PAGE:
World War II ships sank due to mines or torpedoes sat at the bottom of our waters created the sense of peace in their final resting place. Diving here will give the divers the feeling of going back in time with history.
Brunei showcase some of the most fantastic dive sites to be found in the region with many shipwrecks and pristine coral reefs.
The reefs are untouched and diving community here is small making your diving experience feeling like an explorer diving into sites not much dove.
Muck diving giving avid photographers the opportunity to capture images of nudi branch, frog fishes, blemies, gobies, cowries, crab and shrimps. Photographer and divers will be able to capture the behavior of the critters here as they do not recognize divers and will go along doing their daily routine.
Shipwrecks with historic value are found in the waters. World War II ships sank due to mines or torpedoes sat at the bottom of our waters created the sense of peace in their final resting place. Diving here will give the divers the feeling of going back in time with history.
The weather in Brunei is pretty much unpredictable making diving available whole year round with occasional tails of typhoon blowing past. Basically, month from March till November shows more stable weather with the challenging Dec till February month facing some winds but visibility at these period can be very amazing.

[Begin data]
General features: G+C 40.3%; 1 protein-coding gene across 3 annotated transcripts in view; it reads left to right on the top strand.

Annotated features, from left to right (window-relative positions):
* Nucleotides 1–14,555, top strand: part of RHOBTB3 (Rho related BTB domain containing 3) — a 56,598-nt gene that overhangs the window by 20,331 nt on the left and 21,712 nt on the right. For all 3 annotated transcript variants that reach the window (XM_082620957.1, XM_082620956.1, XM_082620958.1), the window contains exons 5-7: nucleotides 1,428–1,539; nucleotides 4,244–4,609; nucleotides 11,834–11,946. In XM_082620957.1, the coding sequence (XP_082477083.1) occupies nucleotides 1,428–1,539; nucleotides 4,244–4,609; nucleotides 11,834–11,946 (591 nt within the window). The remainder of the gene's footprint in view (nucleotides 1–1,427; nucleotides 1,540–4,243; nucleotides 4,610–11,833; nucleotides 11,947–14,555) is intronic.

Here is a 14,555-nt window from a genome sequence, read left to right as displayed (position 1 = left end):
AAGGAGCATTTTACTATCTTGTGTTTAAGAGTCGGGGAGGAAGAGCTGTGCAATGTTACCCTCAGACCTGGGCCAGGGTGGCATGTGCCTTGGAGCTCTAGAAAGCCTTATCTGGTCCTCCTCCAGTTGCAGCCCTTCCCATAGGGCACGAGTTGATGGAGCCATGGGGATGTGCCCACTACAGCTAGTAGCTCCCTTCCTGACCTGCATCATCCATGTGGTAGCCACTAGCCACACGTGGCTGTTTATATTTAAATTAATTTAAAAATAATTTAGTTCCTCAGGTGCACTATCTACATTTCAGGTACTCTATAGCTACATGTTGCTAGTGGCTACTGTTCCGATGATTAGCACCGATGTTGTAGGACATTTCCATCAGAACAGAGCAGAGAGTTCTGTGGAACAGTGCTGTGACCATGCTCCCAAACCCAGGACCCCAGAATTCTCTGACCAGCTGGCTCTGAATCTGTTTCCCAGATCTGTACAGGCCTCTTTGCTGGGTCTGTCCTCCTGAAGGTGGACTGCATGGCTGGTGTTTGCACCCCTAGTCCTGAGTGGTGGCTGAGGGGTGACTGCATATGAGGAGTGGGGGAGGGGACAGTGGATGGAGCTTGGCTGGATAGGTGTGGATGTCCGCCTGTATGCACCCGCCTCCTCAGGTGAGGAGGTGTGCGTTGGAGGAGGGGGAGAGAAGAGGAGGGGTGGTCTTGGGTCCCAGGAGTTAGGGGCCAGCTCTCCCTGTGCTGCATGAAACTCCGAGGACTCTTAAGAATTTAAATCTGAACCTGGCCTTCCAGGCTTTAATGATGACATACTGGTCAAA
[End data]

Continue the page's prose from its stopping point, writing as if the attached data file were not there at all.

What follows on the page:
The USS Salute AM 294, Admirable Class Minesweeper lies broken in half on a sandy bottom at 30m after hitting a Japanese mine on the 8th June 1945, during pre-invasion sweeps of the Brunei Bay, with the loss of nine lives.
The Australian Wreck
“Australian Wreck” lies on her port side at a 50-degree angle and is slowly collapsing into the sand at 33m. Some uncertainty surrounded the origins of this wreck. It gets its name from the fact it was thought to be an Australian ship or that it was Japanese and had been sunk by an Australian torpedo bomber. Both theories have been proven incorrect.
Blue Water Wreck
Located 35km offshore the wreck of the 80m-long, 12m-wide Philippine stern trawler the “Mabini Padre” lies on her portside in 35m of water. She sank on 13 November 1981 while under tow while fighting a fire on board. Apparently the amount of water used to dowse the flames caused her to sink.
Owner: Brunei government
Built in 1955 by Cheoy Lee, Hong Kong Yard No: 649
Date of completion: 14 September 1955
Accommodation for 6 First Class and 70 day passengers.
Powered by two diesel engines producing 202 B.H.P. at 600 R.P.M.
Fate: Scuttled by the Royal Brunei Navy in 1992. Reason for scuttling is that no vessel bearing the Brunei royal name is allowed to be sold for scrap.
Resting in an upright position, the 92m-long, 2654-Ton Japanese cargo ship the M.V. Tung Hwang sank on the 15th Sept 1980 after having hit the Samarang Bank en route to Brunei. She was carrying cement for use in construction of the Sultan’s palace.
Sponsored by SHELL a decommissioned oil rig was cut up to 9 jackets and put down off Berakas at 19 meters depth. Here is where divers will find large schooling group of Chevron Barracudas and jacks.